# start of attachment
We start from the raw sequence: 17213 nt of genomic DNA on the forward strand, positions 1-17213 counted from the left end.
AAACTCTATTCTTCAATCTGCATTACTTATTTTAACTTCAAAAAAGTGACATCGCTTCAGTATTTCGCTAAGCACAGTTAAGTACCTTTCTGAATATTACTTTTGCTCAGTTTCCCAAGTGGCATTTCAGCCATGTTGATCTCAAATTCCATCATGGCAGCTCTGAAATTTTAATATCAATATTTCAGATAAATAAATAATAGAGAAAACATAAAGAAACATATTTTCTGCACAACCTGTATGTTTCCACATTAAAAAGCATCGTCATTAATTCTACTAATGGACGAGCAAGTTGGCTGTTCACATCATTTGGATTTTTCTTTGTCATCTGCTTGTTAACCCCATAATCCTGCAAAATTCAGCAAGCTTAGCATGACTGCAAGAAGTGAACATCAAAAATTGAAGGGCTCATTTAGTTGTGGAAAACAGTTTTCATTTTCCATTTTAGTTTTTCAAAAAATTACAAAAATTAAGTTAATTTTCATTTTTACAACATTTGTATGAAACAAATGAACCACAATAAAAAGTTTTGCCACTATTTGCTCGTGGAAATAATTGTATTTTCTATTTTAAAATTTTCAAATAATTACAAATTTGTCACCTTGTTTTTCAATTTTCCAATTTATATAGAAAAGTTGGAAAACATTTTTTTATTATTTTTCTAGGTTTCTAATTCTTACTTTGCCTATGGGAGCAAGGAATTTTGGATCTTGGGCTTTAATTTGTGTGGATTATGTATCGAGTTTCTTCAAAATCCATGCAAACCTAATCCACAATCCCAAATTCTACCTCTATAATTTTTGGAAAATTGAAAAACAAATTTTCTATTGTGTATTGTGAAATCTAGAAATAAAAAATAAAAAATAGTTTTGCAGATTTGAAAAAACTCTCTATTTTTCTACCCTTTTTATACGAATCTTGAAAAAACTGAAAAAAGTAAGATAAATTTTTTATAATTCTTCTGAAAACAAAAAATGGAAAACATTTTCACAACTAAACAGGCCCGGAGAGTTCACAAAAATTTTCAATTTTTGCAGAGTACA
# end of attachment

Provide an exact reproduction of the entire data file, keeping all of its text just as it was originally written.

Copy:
We start from the raw sequence: 17213 nt of genomic DNA on the forward strand, positions 1-17213 counted from the left end.
AAACTCTATTCTTCAATCTGCATTACTTATTTTAACTTCAAAAAAGTGACATCGCTTCAGTATTTCGCTAAGCACAGTTAAGTACCTTTCTGAATATTACTTTTGCTCAGTTTCCCAAGTGGCATTTCAGCCATGTTGATCTCAAATTCCATCATGGCAGCTCTGAAATTTTAATATCAATATTTCAGATAAATAAATAATAGAGAAAACATAAAGAAACATATTTTCTGCACAACCTGTATGTTTCCACATTAAAAAGCATCGTCATTAATTCTACTAATGGACGAGCAAGTTGGCTGTTCACATCATTTGGATTTTTCTTTGTCATCTGCTTGTTAACCCCATAATCCTGCAAAATTCAGCAAGCTTAGCATGACTGCAAGAAGTGAACATCAAAAATTGAAGGGCTCATTTAGTTGTGGAAAACAGTTTTCATTTTCCATTTTAGTTTTTCAAAAAATTACAAAAATTAAGTTAATTTTCATTTTTACAACATTTGTATGAAACAAATGAACCACAATAAAAAGTTTTGCCACTATTTGCTCGTGGAAATAATTGTATTTTCTATTTTAAAATTTTCAAATAATTACAAATTTGTCACCTTGTTTTTCAATTTTCCAATTTATATAGAAAAGTTGGAAAACATTTTTTTATTATTTTTCTAGGTTTCTAATTCTTACTTTGCCTATGGGAGCAAGGAATTTTGGATCTTGGGCTTTAATTTGTGTGGATTATGTATCGAGTTTCTTCAAAATCCATGCAAACCTAATCCACAATCCCAAATTCTACCTCTATAATTTTTGGAAAATTGAAAAACAAATTTTCTATTGTGTATTGTGAAATCTAGAAATAAAAAATAAAAAATAGTTTTGCAGATTTGAAAAAACTCTCTATTTTTCTACCCTTTTTATACGAATCTTGAAAAAACTGAAAAAAGTAAGATAAATTTTTTATAATTCTTCTGAAAACAAAAAATGGAAAACATTTTCACAACTAAACAGGCCCGGAGAGTTCACAAAAATTTTCAATTTTTGCAGAGTACA